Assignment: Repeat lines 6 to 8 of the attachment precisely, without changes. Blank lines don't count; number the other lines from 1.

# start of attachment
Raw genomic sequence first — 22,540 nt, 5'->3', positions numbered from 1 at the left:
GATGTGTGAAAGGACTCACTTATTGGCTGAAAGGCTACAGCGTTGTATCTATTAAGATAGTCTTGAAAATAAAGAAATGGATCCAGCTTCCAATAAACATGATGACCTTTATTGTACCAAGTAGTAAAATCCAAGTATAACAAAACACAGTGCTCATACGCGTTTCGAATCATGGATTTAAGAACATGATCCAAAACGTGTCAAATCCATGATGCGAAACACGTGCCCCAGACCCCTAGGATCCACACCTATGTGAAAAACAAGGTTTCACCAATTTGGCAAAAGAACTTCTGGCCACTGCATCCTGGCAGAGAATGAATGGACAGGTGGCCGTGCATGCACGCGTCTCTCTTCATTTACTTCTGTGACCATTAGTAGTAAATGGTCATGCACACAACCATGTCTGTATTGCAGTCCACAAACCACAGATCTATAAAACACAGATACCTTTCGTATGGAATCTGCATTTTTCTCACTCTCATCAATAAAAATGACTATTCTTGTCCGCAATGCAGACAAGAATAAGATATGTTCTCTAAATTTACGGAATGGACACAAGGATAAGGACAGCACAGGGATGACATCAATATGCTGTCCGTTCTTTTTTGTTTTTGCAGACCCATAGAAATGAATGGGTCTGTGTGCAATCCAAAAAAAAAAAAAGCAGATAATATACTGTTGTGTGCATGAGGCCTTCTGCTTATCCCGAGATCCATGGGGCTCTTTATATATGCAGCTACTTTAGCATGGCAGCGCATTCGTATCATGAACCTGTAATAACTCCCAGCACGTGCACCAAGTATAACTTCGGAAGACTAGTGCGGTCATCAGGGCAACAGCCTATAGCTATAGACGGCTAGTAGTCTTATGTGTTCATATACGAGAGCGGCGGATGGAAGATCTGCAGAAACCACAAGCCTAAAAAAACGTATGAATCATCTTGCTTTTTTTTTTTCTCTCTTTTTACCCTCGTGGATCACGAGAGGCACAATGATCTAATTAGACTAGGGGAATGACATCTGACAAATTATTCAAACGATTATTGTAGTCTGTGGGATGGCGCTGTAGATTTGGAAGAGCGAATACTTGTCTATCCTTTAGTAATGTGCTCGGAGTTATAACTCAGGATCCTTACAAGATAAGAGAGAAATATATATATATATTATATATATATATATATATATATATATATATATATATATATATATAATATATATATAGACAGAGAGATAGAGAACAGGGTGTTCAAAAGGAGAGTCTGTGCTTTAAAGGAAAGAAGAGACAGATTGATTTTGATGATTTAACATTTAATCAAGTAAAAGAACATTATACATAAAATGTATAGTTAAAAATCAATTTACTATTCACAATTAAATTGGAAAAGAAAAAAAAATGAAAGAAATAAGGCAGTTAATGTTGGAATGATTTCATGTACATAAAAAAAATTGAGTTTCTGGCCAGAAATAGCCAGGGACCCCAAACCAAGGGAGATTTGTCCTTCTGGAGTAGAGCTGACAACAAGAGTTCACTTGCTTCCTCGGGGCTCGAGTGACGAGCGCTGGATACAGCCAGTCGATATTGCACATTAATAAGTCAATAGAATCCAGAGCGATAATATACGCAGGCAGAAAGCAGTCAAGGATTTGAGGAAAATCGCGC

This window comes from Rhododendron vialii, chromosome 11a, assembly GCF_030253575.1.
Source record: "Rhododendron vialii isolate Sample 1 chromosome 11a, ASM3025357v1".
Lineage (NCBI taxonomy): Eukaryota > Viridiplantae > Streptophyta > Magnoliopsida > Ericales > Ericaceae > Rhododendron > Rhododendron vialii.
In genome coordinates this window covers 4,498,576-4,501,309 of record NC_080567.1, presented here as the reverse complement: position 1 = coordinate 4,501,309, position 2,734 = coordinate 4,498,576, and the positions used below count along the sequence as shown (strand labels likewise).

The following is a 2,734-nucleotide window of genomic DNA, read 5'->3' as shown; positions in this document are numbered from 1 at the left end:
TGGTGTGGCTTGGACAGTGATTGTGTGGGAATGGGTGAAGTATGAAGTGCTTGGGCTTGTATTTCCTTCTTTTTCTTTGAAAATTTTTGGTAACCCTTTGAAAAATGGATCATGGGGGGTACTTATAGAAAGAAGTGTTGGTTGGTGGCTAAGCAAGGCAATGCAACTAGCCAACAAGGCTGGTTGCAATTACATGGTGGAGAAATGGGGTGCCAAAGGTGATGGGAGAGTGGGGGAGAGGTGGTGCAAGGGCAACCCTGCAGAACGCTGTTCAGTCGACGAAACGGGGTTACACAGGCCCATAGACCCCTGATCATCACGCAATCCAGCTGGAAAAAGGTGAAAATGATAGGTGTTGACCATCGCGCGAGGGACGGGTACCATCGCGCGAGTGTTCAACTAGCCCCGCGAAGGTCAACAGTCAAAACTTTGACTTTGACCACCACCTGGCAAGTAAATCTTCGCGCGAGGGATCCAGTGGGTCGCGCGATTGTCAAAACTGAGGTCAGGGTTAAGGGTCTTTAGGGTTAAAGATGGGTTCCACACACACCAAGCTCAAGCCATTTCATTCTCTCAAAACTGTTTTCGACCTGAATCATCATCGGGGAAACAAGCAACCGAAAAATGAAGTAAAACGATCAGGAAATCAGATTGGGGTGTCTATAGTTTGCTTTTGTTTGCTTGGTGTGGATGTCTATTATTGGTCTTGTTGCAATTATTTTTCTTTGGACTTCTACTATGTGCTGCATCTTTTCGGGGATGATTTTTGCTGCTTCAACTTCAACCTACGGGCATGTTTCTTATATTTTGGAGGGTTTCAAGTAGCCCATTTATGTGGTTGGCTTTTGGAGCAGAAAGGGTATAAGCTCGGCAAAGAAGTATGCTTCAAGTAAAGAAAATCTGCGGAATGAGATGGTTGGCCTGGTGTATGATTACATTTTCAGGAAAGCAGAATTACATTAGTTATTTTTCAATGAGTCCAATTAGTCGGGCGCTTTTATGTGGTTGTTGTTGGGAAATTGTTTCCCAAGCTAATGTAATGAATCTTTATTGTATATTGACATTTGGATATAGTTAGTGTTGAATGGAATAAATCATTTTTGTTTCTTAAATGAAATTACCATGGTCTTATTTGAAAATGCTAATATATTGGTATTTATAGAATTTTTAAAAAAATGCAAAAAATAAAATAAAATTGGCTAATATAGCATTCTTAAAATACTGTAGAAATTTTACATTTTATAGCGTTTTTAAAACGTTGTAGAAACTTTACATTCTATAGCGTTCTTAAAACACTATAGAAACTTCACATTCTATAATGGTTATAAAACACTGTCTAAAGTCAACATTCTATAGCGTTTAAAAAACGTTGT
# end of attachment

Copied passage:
In genome coordinates this window covers 4,498,576-4,501,309 of record NC_080567.1, presented here as the reverse complement: position 1 = coordinate 4,501,309, position 2,734 = coordinate 4,498,576, and the positions used below count along the sequence as shown (strand labels likewise).

The following is a 2,734-nucleotide window of genomic DNA, read 5'->3' as shown; positions in this document are numbered from 1 at the left end:
TGGTGTGGCTTGGACAGTGATTGTGTGGGAATGGGTGAAGTATGAAGTGCTTGGGCTTGTATTTCCTTCTTTTTCTTTGAAAATTTTTGGTAACCCTTTGAAAAATGGATCATGGGGGGTACTTATAGAAAGAAGTGTTGGTTGGTGGCTAAGCAAGGCAATGCAACTAGCCAACAAGGCTGGTTGCAATTACATGGTGGAGAAATGGGGTGCCAAAGGTGATGGGAGAGTGGGGGAGAGGTGGTGCAAGGGCAACCCTGCAGAACGCTGTTCAGTCGACGAAACGGGGTTACACAGGCCCATAGACCCCTGATCATCACGCAATCCAGCTGGAAAAAGGTGAAAATGATAGGTGTTGACCATCGCGCGAGGGACGGGTACCATCGCGCGAGTGTTCAACTAGCCCCGCGAAGGTCAACAGTCAAAACTTTGACTTTGACCACCACCTGGCAAGTAAATCTTCGCGCGAGGGATCCAGTGGGTCGCGCGATTGTCAAAACTGAGGTCAGGGTTAAGGGTCTTTAGGGTTAAAGATGGGTTCCACACACACCAAGCTCAAGCCATTTCATTCTCTCAAAACTGTTTTCGACCTGAATCATCATCGGGGAAACAAGCAACCGAAAAATGAAGTAAAACGATCAGGAAATCAGATTGGGGTGTCTATAGTTTGCTTTTGTTTGCTTGGTGTGGATGTCTATTATTGGTCTTGTTGCAATTATTTTTCTTTGGACTTCTACTATGTGCTGCATCTTTTCGGGGATGATTTTTGCTGCTTCAACTTCAACCTACGGGCATGTTTCTTATATTTTGGAGGGTTTCAAGTAGCCCATTTATGTGGTTGGCTTTTGGAGCAGAAAGGGTATAAGCTCGGCAAAGAAGTATGCTTCAAGTAAAGAAAATCTGCGGAATGAGATGGTTGGCCTGGTGTATGATTACATTTTCAGGAAAGCAGAATTACATTAGTTATTTTTCAATGAGTCCAATTAGTCGGGCGCTTTTATGTGGTTGTTGTTGGGAAATTGTTTCCCAAGCTAATGTAATGAATCTTTATTGTATATTGACATTTGGATATAGTTAGTGTTGAATGGAATAAATCATTTTTGTTTCTTAAATGAAATTACCATGGTCTTATTTGAAAATGCTAATATATTGGTATTTATAGAATTTTTAAAAAAATGCAAAAAATAAAATAAAATTGGCTAATATAGCATTCTTAAAATACTGTAGAAATTTTACATTTTATAGCGTTTTTAAAACGTTGTAGAAACTTTACATTCTATAGCGTTCTTAAAACACTATAGAAACTTCACATTCTATAATGGTTATAAAACACTGTCTAAAGTCAACATTCTATAGCGTTTAAAAAACGTTGT